Stop Worrying About ACA Repeal (Part B): Concentrate on Game-Changing Interoperability & Transparency Regulations
posted by David W. Johnson on November 12, 2020 - 12:00am
Co-wrote with Matt Dumas, the Founder and Managing Partner of Chasm Partners, a retained executive search firm focused on the healthcare technology and services space.
The Supreme Court began hearings this week regarding the legality of the Affordable Care Act (ACA). Preliminary indications suggest the Court will keep the law largely intact. A final ruling could occur by June 2021. A ruling won’t be necessary if Congress executes a simple legislative fix before then. As we concluded in our Part A article, the ACA, like rock ‘n roll, is here to stay.
This article digs into new federal interoperability rules and pending price transparency rules. They are game changers. These new regulations liberate clinical, pricing and claims data frozen within fragmented, inaccessible silos.
Once fully enacted, the new data-sharing and transparency rules will deliver enough sunlight to melt the data silos and light the path to interoperability, value creation and consumerism. Absent COVID-19 and the ACA repeal circus, these new rules would be 2020’s major healthcare stories. Let’s examine the new interoperability rules first.
On March 6, 2020, the Office of the National Coordinator for Health Information Technology (ONC) and the Centers for Medicare and Medicaid (CMS) released their long-awaited rules governing healthcare data sharing and patients’ access to their own health data. This moment was a victory for health data liberation and innovation.
The new data-access rules require health insurers and providers to grant third-party developers access to patient health records, including screenshots, through standardized protocols. They further require providers to inform one another regarding patient admissions, discharges and transfers. Finally, the rules enable patients to get access to their health information through third-party apps that they authorize.
Expansive and secure data interoperability has driven technological value in other vital industries (e.g. banking, telecommunications, transportation). Despite lagging 10-15 years behind other sectors, healthcare will not be an exception. As the new interoperability rules become fully functional, they will unleash America’s innovation engine on the nation’s most fragmented, inefficient and consumer-unfriendly industry.
In another bold regulatory move announced on November 15, 2019, Health and Human Services (HHS) issued a proposed transparency rule governing hospital treatment prices. As documented in a recent RAND study, payments by commercial health insurers to hospitals are 2.5x more than Medicare’s for the same treatments. This remarkable payment discrepancy makes healthcare increasingly unaffordable to average Americans.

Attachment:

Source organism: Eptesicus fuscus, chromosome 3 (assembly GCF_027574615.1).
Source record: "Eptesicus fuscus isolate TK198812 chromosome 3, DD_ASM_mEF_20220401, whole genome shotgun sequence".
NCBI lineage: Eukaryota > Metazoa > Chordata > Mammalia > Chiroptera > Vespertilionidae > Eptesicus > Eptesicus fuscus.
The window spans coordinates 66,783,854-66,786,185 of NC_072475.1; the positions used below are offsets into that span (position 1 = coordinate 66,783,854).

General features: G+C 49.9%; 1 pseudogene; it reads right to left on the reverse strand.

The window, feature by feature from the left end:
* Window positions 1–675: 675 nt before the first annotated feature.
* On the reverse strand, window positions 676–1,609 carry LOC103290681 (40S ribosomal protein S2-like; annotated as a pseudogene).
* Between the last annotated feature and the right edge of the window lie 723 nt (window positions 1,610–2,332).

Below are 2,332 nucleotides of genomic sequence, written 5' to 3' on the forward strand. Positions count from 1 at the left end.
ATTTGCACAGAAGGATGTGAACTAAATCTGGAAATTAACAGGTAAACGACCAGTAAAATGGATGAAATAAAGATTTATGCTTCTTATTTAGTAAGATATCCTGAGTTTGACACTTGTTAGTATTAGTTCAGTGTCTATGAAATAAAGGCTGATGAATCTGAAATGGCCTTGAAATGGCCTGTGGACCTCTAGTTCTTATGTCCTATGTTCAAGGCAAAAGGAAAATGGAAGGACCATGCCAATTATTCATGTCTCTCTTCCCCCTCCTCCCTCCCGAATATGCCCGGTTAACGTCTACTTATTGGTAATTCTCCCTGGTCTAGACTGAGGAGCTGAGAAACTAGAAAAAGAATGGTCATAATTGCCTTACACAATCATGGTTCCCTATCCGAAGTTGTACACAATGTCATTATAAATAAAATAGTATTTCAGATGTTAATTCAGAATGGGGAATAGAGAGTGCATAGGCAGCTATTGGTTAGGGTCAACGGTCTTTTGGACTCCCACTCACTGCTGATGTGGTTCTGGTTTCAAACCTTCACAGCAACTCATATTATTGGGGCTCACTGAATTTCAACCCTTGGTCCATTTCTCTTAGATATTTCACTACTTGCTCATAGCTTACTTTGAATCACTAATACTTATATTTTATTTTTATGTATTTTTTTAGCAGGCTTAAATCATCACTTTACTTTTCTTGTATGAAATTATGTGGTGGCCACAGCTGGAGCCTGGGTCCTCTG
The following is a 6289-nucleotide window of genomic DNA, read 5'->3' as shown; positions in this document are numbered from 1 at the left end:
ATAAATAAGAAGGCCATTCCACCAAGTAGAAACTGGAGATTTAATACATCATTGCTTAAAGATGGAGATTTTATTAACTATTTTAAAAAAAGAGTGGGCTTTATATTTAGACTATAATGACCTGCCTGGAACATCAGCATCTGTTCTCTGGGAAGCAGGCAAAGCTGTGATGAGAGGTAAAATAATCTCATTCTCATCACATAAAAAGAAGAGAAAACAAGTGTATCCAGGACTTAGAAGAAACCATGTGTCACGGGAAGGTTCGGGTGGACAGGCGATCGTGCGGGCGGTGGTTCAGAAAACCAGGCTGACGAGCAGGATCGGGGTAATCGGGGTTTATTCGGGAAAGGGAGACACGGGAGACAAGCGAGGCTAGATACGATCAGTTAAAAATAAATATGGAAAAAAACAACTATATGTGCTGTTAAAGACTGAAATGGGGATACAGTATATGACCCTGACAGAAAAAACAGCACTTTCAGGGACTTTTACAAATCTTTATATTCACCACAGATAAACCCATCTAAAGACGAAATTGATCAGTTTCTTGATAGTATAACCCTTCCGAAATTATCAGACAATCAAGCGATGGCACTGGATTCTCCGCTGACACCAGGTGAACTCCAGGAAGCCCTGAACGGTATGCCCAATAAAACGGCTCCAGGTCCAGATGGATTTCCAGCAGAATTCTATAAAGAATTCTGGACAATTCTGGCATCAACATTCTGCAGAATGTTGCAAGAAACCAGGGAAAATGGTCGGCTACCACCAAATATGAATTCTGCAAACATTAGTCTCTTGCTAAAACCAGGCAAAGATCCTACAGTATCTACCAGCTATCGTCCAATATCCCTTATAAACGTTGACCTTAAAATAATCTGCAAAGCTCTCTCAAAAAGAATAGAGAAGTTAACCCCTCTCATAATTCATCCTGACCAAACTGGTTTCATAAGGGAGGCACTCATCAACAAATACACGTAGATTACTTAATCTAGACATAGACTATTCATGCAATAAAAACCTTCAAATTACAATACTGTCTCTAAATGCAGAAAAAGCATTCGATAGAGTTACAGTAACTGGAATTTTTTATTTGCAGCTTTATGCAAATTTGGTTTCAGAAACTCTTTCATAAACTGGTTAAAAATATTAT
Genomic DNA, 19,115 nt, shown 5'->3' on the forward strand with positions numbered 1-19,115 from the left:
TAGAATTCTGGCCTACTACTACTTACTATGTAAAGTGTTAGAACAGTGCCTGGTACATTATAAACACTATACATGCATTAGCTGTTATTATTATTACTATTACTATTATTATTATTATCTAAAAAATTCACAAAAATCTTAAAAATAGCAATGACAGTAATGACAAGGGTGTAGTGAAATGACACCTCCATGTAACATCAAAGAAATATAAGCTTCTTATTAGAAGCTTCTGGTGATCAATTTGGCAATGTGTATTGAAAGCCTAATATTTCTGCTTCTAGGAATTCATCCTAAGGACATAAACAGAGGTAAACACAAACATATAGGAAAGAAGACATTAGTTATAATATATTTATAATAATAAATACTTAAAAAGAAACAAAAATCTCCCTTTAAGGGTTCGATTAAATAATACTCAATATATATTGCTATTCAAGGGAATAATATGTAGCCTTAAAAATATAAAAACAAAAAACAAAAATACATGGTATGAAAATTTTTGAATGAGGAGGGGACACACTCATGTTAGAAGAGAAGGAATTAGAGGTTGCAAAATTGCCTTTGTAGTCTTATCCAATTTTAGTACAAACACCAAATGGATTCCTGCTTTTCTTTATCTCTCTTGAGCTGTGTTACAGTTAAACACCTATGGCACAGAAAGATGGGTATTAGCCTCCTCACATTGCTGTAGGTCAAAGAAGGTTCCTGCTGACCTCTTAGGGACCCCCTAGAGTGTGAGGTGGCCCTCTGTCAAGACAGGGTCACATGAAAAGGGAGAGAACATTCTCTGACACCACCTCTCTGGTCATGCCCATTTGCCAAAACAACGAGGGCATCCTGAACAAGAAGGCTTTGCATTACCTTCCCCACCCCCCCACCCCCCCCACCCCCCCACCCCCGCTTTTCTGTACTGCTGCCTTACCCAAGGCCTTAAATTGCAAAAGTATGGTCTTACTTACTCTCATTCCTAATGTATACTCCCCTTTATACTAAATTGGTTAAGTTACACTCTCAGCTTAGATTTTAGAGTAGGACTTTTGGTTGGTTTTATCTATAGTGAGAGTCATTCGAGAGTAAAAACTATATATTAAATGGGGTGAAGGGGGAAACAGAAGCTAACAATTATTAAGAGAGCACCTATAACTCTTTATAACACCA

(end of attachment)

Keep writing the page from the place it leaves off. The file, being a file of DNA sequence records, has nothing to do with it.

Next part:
In an accompanying press release, HHS asserted that the proposed rule would require hospitals to give patients accurate out-of-pocket costs in advance of scheduled treatments. It also would require hospitals to disclose negotiated commercial treatment rates as well as discounted prices for cash payment. These transparency requirements will enable consumers to exercise more control in their healthcare purchases.
Almost immediately, the American Hospital Association and other hospital groups filed suit to block the implementation of the price transparency rules. On June 23, 2020, Judge Carl Nichols of the D.C. District Court dismissed the suit, opining that hospitals’ resistance to transparency measures was anticompetitive and restricted fair access to treatment prices. 
The hospital group appealed the ruling to a three-judge panel of the D.C. Court of Appeals. Oral arguments on October 15, 2020, did not go well. Skeptical judges questioned why patients could not know the price of X-rays in advance of treatment, since hospitals issue bills for all treatments. If as expected the Court decides in HHS’s favor, the new rule will go into effect on January 1, 2021.
Greg Born, the President of MDsave notes that “healthcare is among the last vestiges of economic activity that consumerism hasn’t touched.” MDsave offers a low upfront bundled price for specific treatments for cash-paying patients. This includes high deductible plans, patients who haven’t met their deductibles, non-covered services, or those who are uninsured.
For patients, Born notes, “Using MDsave is as easy as buying on Amazon. Prices are clear, and providers receive payment within four days through electronic funds transfers. This process eliminates costly surprises and delays. It makes everybody happy.”
Imagine a multitude of MDsave-like companies designing and delivering healthcare services that meet consumers’ specific needs and preferences. With transparent, interoperable data flows, these healthcare technology companies will delight consumers by offering great products at competitive prices with incredible service. That’s the American way.
The ACA has increased access to affordable health insurance. It has not led to better outcomes, personalized service delivery, and/or lower costs. Data interoperability and pricing transparency have the compounding power to transform healthcare services for the better. Innovative, customer-friendly companies will lead the charge.